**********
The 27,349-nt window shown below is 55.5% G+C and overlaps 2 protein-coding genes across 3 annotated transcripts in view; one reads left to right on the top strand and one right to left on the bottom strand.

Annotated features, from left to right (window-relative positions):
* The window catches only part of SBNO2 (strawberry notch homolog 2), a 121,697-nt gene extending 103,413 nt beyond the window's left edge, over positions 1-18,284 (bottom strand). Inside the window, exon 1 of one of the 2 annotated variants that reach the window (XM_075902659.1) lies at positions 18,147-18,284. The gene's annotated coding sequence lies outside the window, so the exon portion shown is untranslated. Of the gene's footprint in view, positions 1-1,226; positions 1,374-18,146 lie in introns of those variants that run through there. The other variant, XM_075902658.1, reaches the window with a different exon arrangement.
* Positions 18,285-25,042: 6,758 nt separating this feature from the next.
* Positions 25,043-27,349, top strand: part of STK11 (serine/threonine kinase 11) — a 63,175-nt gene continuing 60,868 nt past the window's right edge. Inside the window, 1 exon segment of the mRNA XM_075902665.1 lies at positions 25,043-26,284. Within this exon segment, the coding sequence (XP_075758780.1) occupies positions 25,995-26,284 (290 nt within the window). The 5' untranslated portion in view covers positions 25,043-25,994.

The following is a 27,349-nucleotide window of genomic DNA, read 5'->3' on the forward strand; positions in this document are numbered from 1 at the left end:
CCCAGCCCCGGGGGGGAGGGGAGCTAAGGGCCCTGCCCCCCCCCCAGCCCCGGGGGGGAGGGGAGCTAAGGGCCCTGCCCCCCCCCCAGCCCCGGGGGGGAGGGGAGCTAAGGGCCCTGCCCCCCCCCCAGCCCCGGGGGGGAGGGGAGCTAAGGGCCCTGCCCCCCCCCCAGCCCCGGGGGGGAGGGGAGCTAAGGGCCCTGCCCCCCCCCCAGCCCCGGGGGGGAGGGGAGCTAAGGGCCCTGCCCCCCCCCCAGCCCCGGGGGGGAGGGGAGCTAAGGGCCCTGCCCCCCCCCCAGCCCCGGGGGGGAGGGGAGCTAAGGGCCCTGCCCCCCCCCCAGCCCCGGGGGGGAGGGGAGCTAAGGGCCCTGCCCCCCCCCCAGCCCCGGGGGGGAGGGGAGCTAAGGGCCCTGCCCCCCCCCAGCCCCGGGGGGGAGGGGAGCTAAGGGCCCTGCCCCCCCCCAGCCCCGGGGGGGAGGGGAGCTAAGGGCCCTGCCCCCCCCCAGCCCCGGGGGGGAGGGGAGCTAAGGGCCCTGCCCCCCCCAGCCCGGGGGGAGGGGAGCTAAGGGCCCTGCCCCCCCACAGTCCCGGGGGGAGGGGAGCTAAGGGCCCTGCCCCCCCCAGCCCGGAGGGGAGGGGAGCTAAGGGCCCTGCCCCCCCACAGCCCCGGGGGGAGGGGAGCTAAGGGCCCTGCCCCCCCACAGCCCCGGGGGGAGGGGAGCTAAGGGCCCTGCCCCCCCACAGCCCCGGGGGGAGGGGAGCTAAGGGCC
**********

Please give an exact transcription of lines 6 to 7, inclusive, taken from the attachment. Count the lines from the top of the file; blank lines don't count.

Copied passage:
The following is a 27,349-nucleotide window of genomic DNA, read 5'->3' on the forward strand; positions in this document are numbered from 1 at the left end:
CCCAGCCCCGGGGGGGAGGGGAGCTAAGGGCCCTGCCCCCCCCCCAGCCCCGGGGGGGAGGGGAGCTAAGGGCCCTGCCCCCCCCCCAGCCCCGGGGGGGAGGGGAGCTAAGGGCCCTGCCCCCCCCCCAGCCCCGGGGGGGAGGGGAGCTAAGGGCCCTGCCCCCCCCCCAGCCCCGGGGGGGAGGGGAGCTAAGGGCCCTGCCCCCCCCCCAGCCCCGGGGGGGAGGGGAGCTAAGGGCCCTGCCCCCCCCCCAGCCCCGGGGGGGAGGGGAGCTAAGGGCCCTGCCCCCCCCCCAGCCCCGGGGGGGAGGGGAGCTAAGGGCCCTGCCCCCCCCCCAGCCCCGGGGGGGAGGGGAGCTAAGGGCCCTGCCCCCCCCCCAGCCCCGGGGGGGAGGGGAGCTAAGGGCCCTGCCCCCCCCCAGCCCCGGGGGGGAGGGGAGCTAAGGGCCCTGCCCCCCCCCAGCCCCGGGGGGGAGGGGAGCTAAGGGCCCTGCCCCCCCCCAGCCCCGGGGGGGAGGGGAGCTAAGGGCCCTGCCCCCCCCAGCCCGGGGGGAGGGGAGCTAAGGGCCCTGCCCCCCCACAGTCCCGGGGGGAGGGGAGCTAAGGGCCCTGCCCCCCCCAGCCCGGAGGGGAGGGGAGCTAAGGGCCCTGCCCCCCCACAGCCCCGGGGGGAGGGGAGCTAAGGGCCCTGCCCCCCCACAGCCCCGGGGGGAGGGGAGCTAAGGGCCCTGCCCCCCCACAGCCCCGGGGGGAGGGGAGCTAAGGGCC